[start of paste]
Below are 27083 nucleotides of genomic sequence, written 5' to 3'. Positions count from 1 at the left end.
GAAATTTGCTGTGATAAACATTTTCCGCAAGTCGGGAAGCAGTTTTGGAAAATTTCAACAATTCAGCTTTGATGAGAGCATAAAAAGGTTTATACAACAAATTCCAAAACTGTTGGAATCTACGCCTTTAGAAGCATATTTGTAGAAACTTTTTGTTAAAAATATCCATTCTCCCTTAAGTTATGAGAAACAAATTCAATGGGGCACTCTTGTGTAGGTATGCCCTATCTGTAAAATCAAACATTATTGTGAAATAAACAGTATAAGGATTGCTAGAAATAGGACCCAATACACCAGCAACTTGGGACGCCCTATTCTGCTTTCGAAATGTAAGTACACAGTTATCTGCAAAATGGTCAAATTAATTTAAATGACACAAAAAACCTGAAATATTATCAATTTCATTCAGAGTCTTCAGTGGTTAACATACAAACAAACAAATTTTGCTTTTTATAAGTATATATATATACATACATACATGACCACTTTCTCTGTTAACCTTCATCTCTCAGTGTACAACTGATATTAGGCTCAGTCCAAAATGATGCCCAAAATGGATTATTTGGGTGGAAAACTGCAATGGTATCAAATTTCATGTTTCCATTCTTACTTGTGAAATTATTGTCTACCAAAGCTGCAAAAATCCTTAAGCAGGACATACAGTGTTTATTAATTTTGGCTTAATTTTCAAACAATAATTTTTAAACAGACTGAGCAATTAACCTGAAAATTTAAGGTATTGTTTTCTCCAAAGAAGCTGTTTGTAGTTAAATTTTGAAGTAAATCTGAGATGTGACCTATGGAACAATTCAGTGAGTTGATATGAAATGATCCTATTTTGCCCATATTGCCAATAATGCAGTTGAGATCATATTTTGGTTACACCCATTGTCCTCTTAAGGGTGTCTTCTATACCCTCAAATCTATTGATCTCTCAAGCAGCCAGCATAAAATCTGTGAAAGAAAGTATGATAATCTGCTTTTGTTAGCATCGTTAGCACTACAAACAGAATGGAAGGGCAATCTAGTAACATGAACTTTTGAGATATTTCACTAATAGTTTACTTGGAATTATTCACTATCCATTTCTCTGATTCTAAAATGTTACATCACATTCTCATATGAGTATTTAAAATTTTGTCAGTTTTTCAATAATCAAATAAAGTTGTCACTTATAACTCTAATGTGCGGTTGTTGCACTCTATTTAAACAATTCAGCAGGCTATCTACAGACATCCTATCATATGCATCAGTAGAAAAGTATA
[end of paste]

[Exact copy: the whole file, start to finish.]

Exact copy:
Below are 27083 nucleotides of genomic sequence, written 5' to 3'. Positions count from 1 at the left end.
GAAATTTGCTGTGATAAACATTTTCCGCAAGTCGGGAAGCAGTTTTGGAAAATTTCAACAATTCAGCTTTGATGAGAGCATAAAAAGGTTTATACAACAAATTCCAAAACTGTTGGAATCTACGCCTTTAGAAGCATATTTGTAGAAACTTTTTGTTAAAAATATCCATTCTCCCTTAAGTTATGAGAAACAAATTCAATGGGGCACTCTTGTGTAGGTATGCCCTATCTGTAAAATCAAACATTATTGTGAAATAAACAGTATAAGGATTGCTAGAAATAGGACCCAATACACCAGCAACTTGGGACGCCCTATTCTGCTTTCGAAATGTAAGTACACAGTTATCTGCAAAATGGTCAAATTAATTTAAATGACACAAAAAACCTGAAATATTATCAATTTCATTCAGAGTCTTCAGTGGTTAACATACAAACAAACAAATTTTGCTTTTTATAAGTATATATATATACATACATACATGACCACTTTCTCTGTTAACCTTCATCTCTCAGTGTACAACTGATATTAGGCTCAGTCCAAAATGATGCCCAAAATGGATTATTTGGGTGGAAAACTGCAATGGTATCAAATTTCATGTTTCCATTCTTACTTGTGAAATTATTGTCTACCAAAGCTGCAAAAATCCTTAAGCAGGACATACAGTGTTTATTAATTTTGGCTTAATTTTCAAACAATAATTTTTAAACAGACTGAGCAATTAACCTGAAAATTTAAGGTATTGTTTTCTCCAAAGAAGCTGTTTGTAGTTAAATTTTGAAGTAAATCTGAGATGTGACCTATGGAACAATTCAGTGAGTTGATATGAAATGATCCTATTTTGCCCATATTGCCAATAATGCAGTTGAGATCATATTTTGGTTACACCCATTGTCCTCTTAAGGGTGTCTTCTATACCCTCAAATCTATTGATCTCTCAAGCAGCCAGCATAAAATCTGTGAAAGAAAGTATGATAATCTGCTTTTGTTAGCATCGTTAGCACTACAAACAGAATGGAAGGGCAATCTAGTAACATGAACTTTTGAGATATTTCACTAATAGTTTACTTGGAATTATTCACTATCCATTTCTCTGATTCTAAAATGTTACATCACATTCTCATATGAGTATTTAAAATTTTGTCAGTTTTTCAATAATCAAATAAAGTTGTCACTTATAACTCTAATGTGCGGTTGTTGCACTCTATTTAAACAATTCAGCAGGCTATCTACAGACATCCTATCATATGCATCAGTAGAAAAGTATA